February News 2012
Seeding starts in our greenhouse this week. Spring garlic is poking up in the fields, and honeybees were flying today as befuddled as the rest of us by this warm weather. Early season tomatoes will be seeded by the end of February. Tomatoes… ah tomatoes…. just the mention of the word makes my mouth water. Despite having jarred up enough sauce last September to keep the farm crew going this winter, the pop of a fresh cherry tomato and the slippery slide of its cool seeds on the tongue is the essence of summer. You just can’t put a jar of tomatoes in the cupboard for five months and expect it to have quite the same effect. And you sure as heck can’t pick it green on the other side of the planet, put it in a freight liner, flash ripen it with ethylene gas and expect it to taste like August. I prefer to stick to the sauce in my pantry and wait. And wait.
If farming has taught me anything over the last six years, it has been that patience is part of having joy. The fact that asparagus can only come into its true season once a year can be tough for those of us who crave it in November. But the joy it brings when it takes its own time, and the deep abiding joy to look out at your farm and know it will keep coming back to you, year after year, makes you want to live up to your end of Nature’s bargain – the waiting for it. One of the things I am most proud of is sharing this experience with our CSA members. CSA programs allow us to align a portion of our diet with the seasons – and my truest aspiration in becoming a farmer is my belief that this basic change in our relationship with the Earth brings people joy.
Of course, our culture is known for catering to the opposite of patience, we want everything whenever however and more of it. But is clear to me that if we do not change how and what we eat, our planet will run out of food, just as we are going to run out of oil, fresh water, polar ice caps, and places to put our trash. Our planet is finite and we are consuming and polluting it faster than we are regenerating and cleaning it.
It is naive to think that my tomato sauce is the total answer to this trouble. It is only the first syllable of an answer. As I sat down today to spinach salad with boiled eggs and bacon (my favorite “all Hickories” lunch) it is hard to feel that there is trouble in the world at all. For real sustainability, I know that yield rates on organic farms need to be higher, inputs need to be lower, and our tractors need to run on something other than fossil fuel. Farming the way we are farm here on Lounsbury Road (preserving tomato sauce and green bean pickles, raising our own meat and wool) it doesn’t hurt the planet as much as did the main stream life-style I lived before. It is a start, and by no means an end, of the work. Supporting our farm by becoming a member of our CSA program, you are putting your feet on a longer timeline for the planet than the one it is on right now. Join us.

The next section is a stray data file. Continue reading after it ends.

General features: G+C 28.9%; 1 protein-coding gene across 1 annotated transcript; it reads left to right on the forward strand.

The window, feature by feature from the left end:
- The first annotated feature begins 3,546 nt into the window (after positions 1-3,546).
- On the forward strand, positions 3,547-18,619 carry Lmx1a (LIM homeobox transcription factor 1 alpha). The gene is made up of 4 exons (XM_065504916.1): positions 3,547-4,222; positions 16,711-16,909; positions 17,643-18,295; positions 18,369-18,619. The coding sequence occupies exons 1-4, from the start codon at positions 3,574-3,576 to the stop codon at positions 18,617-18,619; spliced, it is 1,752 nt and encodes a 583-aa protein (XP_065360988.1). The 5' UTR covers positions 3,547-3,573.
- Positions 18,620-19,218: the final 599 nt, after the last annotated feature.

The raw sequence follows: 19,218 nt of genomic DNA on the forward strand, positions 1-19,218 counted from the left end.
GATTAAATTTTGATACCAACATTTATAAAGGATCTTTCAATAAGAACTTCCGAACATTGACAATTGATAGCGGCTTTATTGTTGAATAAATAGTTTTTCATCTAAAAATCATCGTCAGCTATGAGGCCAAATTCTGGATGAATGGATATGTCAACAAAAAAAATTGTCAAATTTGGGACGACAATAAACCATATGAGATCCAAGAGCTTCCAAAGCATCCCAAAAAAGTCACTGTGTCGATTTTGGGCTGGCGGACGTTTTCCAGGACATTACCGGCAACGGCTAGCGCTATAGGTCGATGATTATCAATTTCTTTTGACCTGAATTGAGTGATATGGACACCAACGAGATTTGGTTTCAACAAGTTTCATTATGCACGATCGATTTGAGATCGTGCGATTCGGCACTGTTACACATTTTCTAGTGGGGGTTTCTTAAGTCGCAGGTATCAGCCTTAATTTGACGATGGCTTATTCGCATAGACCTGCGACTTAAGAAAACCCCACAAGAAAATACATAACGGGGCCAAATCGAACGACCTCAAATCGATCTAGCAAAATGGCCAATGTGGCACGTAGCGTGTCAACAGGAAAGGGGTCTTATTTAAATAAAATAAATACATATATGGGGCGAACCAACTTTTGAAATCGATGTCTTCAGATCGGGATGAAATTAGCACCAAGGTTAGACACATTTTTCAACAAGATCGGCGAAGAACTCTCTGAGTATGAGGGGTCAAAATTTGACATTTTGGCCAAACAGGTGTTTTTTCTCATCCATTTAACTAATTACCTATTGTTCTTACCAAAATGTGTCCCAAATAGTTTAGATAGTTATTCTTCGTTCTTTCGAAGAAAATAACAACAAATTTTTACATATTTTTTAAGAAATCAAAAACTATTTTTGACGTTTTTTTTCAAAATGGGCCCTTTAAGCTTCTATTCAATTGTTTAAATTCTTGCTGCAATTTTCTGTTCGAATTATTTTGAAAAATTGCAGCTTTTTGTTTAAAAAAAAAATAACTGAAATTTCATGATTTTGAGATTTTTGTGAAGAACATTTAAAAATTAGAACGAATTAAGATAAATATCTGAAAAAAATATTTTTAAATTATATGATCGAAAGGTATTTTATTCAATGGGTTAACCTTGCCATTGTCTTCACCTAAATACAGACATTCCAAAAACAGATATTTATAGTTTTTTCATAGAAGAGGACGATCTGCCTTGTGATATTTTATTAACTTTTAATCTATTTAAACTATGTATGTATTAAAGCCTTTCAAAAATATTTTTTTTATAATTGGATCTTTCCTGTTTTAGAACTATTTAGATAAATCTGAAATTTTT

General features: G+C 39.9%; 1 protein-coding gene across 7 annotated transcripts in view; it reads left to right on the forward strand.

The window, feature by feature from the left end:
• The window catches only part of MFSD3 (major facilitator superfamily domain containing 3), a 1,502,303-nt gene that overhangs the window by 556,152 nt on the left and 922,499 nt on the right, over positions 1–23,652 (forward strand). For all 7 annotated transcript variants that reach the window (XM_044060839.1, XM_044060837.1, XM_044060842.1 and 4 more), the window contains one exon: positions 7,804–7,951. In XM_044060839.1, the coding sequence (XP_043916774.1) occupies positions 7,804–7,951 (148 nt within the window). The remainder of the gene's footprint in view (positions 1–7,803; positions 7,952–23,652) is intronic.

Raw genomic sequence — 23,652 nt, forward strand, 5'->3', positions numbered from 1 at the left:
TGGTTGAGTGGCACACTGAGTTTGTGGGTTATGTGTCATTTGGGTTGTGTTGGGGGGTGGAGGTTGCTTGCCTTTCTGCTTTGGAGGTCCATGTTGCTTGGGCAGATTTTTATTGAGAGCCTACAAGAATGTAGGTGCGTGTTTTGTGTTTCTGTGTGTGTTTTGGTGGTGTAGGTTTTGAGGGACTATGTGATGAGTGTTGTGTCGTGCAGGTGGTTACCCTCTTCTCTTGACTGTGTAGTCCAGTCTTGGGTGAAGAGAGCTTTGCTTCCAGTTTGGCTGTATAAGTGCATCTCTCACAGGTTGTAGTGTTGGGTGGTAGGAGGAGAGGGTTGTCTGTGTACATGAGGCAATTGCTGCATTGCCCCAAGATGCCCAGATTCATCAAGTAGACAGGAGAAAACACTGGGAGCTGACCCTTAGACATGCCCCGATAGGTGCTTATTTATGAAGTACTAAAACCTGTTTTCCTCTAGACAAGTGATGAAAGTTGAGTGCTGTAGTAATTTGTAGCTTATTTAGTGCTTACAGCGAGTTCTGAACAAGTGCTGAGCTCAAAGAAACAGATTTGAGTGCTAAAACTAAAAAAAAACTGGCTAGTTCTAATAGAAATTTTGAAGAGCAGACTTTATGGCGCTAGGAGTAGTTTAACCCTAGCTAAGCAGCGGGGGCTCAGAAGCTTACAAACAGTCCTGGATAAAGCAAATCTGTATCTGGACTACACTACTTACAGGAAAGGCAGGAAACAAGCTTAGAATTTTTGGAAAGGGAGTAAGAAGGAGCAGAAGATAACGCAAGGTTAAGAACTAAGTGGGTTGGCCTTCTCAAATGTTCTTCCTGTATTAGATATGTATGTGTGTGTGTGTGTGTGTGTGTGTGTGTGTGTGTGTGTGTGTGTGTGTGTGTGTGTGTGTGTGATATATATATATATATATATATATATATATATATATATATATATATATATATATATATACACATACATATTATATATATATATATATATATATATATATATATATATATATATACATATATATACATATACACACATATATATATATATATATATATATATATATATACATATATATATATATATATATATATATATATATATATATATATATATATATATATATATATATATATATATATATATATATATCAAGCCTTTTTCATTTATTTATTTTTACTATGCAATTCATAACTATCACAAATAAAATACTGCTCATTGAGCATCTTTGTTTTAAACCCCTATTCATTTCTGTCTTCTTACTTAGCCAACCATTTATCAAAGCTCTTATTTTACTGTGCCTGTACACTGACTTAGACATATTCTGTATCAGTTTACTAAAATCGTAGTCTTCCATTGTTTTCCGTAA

CSA Shares for the 2012 growing season are now available to all. If you are interested in learning more about our CSA program, or purchasing a share, please visit our website: www.thehickories.org/our_csa. If you know someone else who is interested, pass the word for us. We are no longer running a waiting list – all are welcome to sign up on a first come first serve basis. Shares must be limited, so please sign up soon. Please read the contract closely and be sure the program suits you. Our CSAers are our first priority – our nearest and dearest – and we are thrilled to be able to invite you to join.
Pasture raised pork, lamb, and beef available: For those who are interested in humanely raised pasture based meat grown in our local food-shed, I commend your decision to be conscientious about such a tricky part of our diet and its effect on our fragile ecosystem. For the first time, we are selling meat by the piece through our online store. We offer leg of lamb for a springtime celebration, an Easter ham - all raised here on our farm and pastured in good clean grass and sunshine. One of the things I often find myself talking about with those who are unnerved to find we raise meat on our farm is that it is precisely BECAUSE I care about animals that I cannot eat meat that I do not feel was raised well. I have stood witness to every part of this process and I promise you that each and every animal we are selling has lead a safe, comfortable, clean and well-nourished life and was tended to by careful, kind farmers.
I do not want to tempt fate, but it does seem like winter may have slept through the alarm this year. Enjoy the weirdness of it all.